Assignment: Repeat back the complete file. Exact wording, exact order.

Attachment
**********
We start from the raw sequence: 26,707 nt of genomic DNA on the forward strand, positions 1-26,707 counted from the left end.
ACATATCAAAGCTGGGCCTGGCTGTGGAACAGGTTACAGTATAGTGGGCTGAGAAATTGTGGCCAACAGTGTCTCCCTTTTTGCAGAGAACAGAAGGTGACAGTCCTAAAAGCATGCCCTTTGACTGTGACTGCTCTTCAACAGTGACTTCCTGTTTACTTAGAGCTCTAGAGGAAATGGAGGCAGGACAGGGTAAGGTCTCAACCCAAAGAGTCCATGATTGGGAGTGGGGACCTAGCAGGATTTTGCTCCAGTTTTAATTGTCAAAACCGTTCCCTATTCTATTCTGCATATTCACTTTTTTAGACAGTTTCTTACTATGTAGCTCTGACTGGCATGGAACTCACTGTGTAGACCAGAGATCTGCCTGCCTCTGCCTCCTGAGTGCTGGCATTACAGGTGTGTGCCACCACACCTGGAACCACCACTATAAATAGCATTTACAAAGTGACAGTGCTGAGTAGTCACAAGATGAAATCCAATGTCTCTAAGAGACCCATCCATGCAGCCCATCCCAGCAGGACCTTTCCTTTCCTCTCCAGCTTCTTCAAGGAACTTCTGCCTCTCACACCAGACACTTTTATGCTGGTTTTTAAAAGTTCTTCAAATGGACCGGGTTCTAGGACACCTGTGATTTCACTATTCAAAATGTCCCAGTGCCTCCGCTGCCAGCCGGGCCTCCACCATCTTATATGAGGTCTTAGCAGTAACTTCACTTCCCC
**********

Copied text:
We start from the raw sequence: 26,707 nt of genomic DNA on the forward strand, positions 1-26,707 counted from the left end.
ACATATCAAAGCTGGGCCTGGCTGTGGAACAGGTTACAGTATAGTGGGCTGAGAAATTGTGGCCAACAGTGTCTCCCTTTTTGCAGAGAACAGAAGGTGACAGTCCTAAAAGCATGCCCTTTGACTGTGACTGCTCTTCAACAGTGACTTCCTGTTTACTTAGAGCTCTAGAGGAAATGGAGGCAGGACAGGGTAAGGTCTCAACCCAAAGAGTCCATGATTGGGAGTGGGGACCTAGCAGGATTTTGCTCCAGTTTTAATTGTCAAAACCGTTCCCTATTCTATTCTGCATATTCACTTTTTTAGACAGTTTCTTACTATGTAGCTCTGACTGGCATGGAACTCACTGTGTAGACCAGAGATCTGCCTGCCTCTGCCTCCTGAGTGCTGGCATTACAGGTGTGTGCCACCACACCTGGAACCACCACTATAAATAGCATTTACAAAGTGACAGTGCTGAGTAGTCACAAGATGAAATCCAATGTCTCTAAGAGACCCATCCATGCAGCCCATCCCAGCAGGACCTTTCCTTTCCTCTCCAGCTTCTTCAAGGAACTTCTGCCTCTCACACCAGACACTTTTATGCTGGTTTTTAAAAGTTCTTCAAATGGACCGGGTTCTAGGACACCTGTGATTTCACTATTCAAAATGTCCCAGTGCCTCCGCTGCCAGCCGGGCCTCCACCATCTTATATGAGGTCTTAGCAGTAACTTCACTTCCCC